, is dubbed the Scenic City. And for good reason. Straddling the transition of the Appalachian Range and the Cumberland Plateau, “the Noog” sits in the shadow of Lookout Mountain and is cleaved in two by the Tennessee River. With such an embarrassment of Mother Nature’s riches, it is perhaps no surprise that it has earned a reputation as a hub for outdoor activities.
But, this quintessentially Southern city at the junction where U.S. Highways 24, 59 and 75 meet, and about two hours north of Atlanta, has more to offer than access to the great outddors. With a bustling downtown boasting shopping, a wide range of restaurants, a developed riverfront area, a vibrant arts district and the wonderland that is the massive Tennessee Aquarium, you could spend a weekend in just the city center. So do both. Immerse yourself in Chattanooga’s culture and then head off into its outskirts for some time spent amid the area’s striking scenery.
Start your visit on a full footing with a morning meal at Aretha Frankenstein’s. Hidden in a residential section on the north shore of the river, it serves heaping helpings of scary-good breakfast foods from 7 a.m. to midnight daily in a tin-topped, teal-sided house. Slightly spooky but mostly just strange decor dominates the small (always packed) dining room, including posters and photos honoring the monster whose name the eatery borrows. If you can finish a fat stack of fluffy chocolate chip pancakes, you’ll be good till dinner.
Leave Aretha’s and head across Veteran’s Bridge to arrive in the Bluff View Arts District. On a hillside overlooking a wide swath of river below, a winged metal man is frozen a millisecond before taking flight, his toes just brushing the grass, a wide open sky before him. Part of the sculpture garden on the edge of the district, he’s only one of many works ranging widely in size, material and style on display among manicured shrubs and ornamental trees. Several small galleries line the steeply inclined streets, places like River Gallery, with earth-toned pottery and paintings, and The Houston Museum of Decorative Arts, showcasing Victorian art glass and antiques. Take a moment here to bask in the light caught and reflected by brightly hued, delicate glass formed into myriad shapes. The Hunter Museum of American Art crowns the crest of the bluff, and its walls and halls are lined with the results of creativity flowing from our countrymen’s (and women’s) minds and hands.
Hunter Museum of American Art
Photo: Larry Miller, CC-BY
If you played it safe at breakfast, you’re probably ready for a light lunch. A soothing bowl of tomato soup and cup of high-octane black gold at Rembrandt’s, tucked on the ground floor of one of the district’s towering Tudor-style buildings, provides the necessary boost for an afternoon of shopping.
Hit Main Street first and start with a stop in Area 61, a haven stuffed with eclectic furnishings and décor, most of which are handmade by locals. Note the copper and turned-wood speaker systems that are fully functional works of art. Cotton & Twine offers on-trend ladies’ clothing as well as some stylish jewelry, including dainty polished-stone necklaces in stunning shades.
Look for the chugging steam engine in the sky and head that way to find the Chattanooga Choo Choo Hotel, a historic property built into a circa 1909 Southern Railway terminal station. Step into the lobby and tilt your eyes up. The magnificent glass dome ceiling pairs with two large arched windows to flood the space with natural light.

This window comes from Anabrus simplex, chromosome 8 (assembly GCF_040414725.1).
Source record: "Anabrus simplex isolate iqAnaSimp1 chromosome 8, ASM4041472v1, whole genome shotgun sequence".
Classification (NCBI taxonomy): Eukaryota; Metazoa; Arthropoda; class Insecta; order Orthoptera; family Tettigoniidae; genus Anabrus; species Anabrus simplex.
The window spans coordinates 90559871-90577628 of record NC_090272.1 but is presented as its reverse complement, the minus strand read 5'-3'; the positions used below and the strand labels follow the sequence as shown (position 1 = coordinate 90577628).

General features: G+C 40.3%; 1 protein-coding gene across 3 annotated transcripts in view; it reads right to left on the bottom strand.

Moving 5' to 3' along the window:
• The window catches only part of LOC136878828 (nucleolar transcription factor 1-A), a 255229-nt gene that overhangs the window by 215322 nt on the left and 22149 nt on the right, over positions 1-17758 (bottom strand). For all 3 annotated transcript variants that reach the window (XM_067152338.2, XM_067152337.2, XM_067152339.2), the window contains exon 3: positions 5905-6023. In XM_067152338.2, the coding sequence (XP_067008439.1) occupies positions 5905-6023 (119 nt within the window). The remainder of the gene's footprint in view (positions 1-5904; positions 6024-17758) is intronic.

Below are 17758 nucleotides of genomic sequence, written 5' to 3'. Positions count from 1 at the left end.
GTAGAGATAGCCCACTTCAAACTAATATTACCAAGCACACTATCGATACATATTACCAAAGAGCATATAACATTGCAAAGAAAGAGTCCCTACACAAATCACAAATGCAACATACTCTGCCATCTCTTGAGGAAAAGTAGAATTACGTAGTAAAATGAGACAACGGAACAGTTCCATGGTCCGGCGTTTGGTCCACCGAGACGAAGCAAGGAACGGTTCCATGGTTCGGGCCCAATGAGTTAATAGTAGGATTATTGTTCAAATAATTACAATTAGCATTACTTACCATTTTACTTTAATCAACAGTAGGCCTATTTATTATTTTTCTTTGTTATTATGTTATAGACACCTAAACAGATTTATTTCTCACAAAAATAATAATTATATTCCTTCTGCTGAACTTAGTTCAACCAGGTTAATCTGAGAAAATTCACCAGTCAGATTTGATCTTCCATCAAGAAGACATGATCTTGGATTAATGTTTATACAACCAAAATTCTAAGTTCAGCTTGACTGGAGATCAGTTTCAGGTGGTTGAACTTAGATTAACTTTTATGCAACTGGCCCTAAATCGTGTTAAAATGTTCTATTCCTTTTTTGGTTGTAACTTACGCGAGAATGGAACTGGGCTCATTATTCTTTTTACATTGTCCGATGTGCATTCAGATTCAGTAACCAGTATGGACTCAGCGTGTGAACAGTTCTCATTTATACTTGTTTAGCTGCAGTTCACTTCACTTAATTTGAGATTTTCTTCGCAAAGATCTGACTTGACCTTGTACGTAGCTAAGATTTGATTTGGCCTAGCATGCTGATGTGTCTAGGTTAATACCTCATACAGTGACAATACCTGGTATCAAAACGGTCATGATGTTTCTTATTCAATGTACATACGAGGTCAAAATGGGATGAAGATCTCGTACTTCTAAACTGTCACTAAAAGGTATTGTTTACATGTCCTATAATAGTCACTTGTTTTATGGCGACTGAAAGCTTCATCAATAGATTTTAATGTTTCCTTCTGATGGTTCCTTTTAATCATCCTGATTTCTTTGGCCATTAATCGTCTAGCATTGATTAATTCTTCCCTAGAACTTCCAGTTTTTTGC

Across the street, at the Tennessee Stillhouse, the city’s first legal distillery since prohibition (opened in spring 2015) is working away, turning out barrels and then bottles of its 1816 Reserve Whiskey in the same area that was home to whiskey production a century ago. Take a behind-the-scenes tour and do a tasting before buying a bottle or two for your liquor cabinet and snagging a “Vote Whiskey” t-shirt. The message echoes the campaign waged by the Chattanooga Whiskey Company in 2014, a successful effort to get laws changed so the distillery could bring “whiskey to the people.”
You’re probably not hungry again, but need is incidental when chocolate is concerned, so pop inside the Hot Chocolatier next door. Nosh on colorful macaroons and other artisan sweets and warm yourself from the inside out with a heavenly scented and rich, subtly sweet tasting vanilla-lavender hot chocolate. Go ahead and grab a bag of red-velvet chocolate-covered dried cherries to take the edge of any future munchies.
Hop a ride on the electric trolley (a pick-up point is back at the Choo Choo) and continue browsing and buying at Warehouse Row, a collection of chic boutiques and national chains housed in a line of old manufacturing buildings. Lines Orchids is an upscale florist specializing in the exotic blooms, as well as succulents and air plants (frilly, fern-like flora that thrive sans soil). Home decor items and gifts fill in the rest of the space in this oasis of green growing things. Shadowbox Paperie will fulfill any desire for fine journals, letterpress stationary, leather-bound day planners and exquisite (expensive!) wrapping papers.
When you’re done meandering through this grouping of retail offerings, you don’t have to go far for dinner. Awash in white and wood tones, Public House at Warehouse Row offers the comforts of classic Southern favorites with a fine-dining touch that’s sophisticated but never stuffy. The pimento cheese and bacon burger is simple and delicious, a never-fail choice. But the veggie platter affords the chance to experience several slightly elevated yet still traditional Southern dishes as well as more global players all on one plate. Try a foursome of homey grits; sweet and soft creamed corn; kale, golden raisin and peanut salad; and earthy roasted beets embellished with crumbles of tangy goat cheese.
End the evening with an after-dinner drink at The Social, under the same ownership as The Public House and also in Warehouse Row. On the sugary side, the Public Knowledge blends pineapple-infused gin with sparkling lemonade and a pinch of refreshing mint. The Rookie in a China Shop makes good use of Chattanooga Whiskey Company’s “brown water.” Its deep char flavor is accentuated with ginger beer, curaçao and crème de cacao.